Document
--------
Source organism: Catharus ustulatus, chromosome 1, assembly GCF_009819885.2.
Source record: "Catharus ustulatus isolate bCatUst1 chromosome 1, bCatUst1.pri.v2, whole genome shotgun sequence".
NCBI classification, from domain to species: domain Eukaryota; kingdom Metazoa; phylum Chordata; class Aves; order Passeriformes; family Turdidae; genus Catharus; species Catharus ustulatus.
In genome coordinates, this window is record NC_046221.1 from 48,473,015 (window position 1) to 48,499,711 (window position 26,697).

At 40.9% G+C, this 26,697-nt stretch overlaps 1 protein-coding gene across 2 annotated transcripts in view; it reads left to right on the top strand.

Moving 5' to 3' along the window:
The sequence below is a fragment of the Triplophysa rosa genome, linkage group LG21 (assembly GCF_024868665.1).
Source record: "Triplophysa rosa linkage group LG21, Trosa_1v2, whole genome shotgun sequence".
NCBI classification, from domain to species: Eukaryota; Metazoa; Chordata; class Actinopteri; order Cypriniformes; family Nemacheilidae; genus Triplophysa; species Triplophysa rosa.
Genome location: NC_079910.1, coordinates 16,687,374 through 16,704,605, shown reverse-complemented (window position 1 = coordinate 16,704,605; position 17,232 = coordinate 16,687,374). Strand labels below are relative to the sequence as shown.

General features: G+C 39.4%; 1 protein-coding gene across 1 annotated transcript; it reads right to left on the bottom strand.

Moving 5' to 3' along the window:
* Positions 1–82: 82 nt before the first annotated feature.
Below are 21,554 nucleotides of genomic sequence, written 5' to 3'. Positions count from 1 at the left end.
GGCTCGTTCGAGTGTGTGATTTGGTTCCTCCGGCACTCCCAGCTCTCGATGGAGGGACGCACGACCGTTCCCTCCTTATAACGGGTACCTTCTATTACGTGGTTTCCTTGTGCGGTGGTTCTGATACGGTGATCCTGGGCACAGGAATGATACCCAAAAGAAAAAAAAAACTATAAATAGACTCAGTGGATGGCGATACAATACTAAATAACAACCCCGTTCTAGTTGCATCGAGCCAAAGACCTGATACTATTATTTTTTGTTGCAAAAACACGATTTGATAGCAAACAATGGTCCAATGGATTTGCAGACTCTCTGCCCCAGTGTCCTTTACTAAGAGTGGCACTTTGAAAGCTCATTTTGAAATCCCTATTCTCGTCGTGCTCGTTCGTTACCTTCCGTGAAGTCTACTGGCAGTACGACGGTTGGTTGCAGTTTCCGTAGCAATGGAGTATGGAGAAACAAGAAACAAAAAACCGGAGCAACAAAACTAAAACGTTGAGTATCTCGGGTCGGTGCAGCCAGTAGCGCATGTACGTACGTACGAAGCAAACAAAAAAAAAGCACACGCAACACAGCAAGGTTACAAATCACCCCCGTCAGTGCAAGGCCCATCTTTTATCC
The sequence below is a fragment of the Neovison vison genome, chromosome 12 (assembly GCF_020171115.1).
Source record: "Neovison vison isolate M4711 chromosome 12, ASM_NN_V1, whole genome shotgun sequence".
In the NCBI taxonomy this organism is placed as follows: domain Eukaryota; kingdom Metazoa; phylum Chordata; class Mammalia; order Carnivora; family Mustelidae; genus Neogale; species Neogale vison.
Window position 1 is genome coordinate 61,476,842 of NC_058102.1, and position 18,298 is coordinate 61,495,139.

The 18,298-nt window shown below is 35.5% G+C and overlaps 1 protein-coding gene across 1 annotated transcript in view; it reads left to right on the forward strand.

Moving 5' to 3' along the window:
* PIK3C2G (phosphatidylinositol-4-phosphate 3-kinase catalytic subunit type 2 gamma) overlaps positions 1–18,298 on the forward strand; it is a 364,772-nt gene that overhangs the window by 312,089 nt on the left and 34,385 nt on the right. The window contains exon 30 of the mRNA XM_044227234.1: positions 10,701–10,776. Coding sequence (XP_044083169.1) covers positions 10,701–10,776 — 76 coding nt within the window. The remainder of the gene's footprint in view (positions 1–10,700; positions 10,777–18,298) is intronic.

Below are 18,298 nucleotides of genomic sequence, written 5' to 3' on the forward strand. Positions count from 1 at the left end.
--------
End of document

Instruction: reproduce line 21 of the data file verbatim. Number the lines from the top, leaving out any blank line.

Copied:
Moving 5' to 3' along the window: